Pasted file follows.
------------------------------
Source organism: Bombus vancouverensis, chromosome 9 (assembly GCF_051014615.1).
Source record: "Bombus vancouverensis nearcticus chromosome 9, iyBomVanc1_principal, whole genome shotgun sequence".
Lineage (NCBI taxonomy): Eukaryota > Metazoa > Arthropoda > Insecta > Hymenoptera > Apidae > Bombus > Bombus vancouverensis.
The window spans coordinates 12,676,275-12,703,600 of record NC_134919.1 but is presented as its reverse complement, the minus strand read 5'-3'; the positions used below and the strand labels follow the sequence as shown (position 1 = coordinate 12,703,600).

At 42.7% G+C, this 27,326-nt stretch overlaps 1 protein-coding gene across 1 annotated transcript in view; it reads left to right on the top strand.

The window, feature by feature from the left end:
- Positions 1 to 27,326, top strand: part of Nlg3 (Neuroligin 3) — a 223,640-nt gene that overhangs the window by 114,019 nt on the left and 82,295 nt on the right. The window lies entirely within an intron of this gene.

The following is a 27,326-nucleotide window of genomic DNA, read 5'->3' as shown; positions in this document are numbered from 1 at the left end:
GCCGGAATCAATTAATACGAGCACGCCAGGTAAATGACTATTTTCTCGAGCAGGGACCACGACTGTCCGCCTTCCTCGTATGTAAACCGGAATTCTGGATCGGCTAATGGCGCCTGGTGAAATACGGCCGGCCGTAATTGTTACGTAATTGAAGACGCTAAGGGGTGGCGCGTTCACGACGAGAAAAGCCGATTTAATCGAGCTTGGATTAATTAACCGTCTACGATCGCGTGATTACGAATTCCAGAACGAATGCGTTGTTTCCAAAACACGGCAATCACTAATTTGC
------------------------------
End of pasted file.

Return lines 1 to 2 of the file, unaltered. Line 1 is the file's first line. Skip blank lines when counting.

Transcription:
Source organism: Bombus vancouverensis, chromosome 9 (assembly GCF_051014615.1).
Source record: "Bombus vancouverensis nearcticus chromosome 9, iyBomVanc1_principal, whole genome shotgun sequence".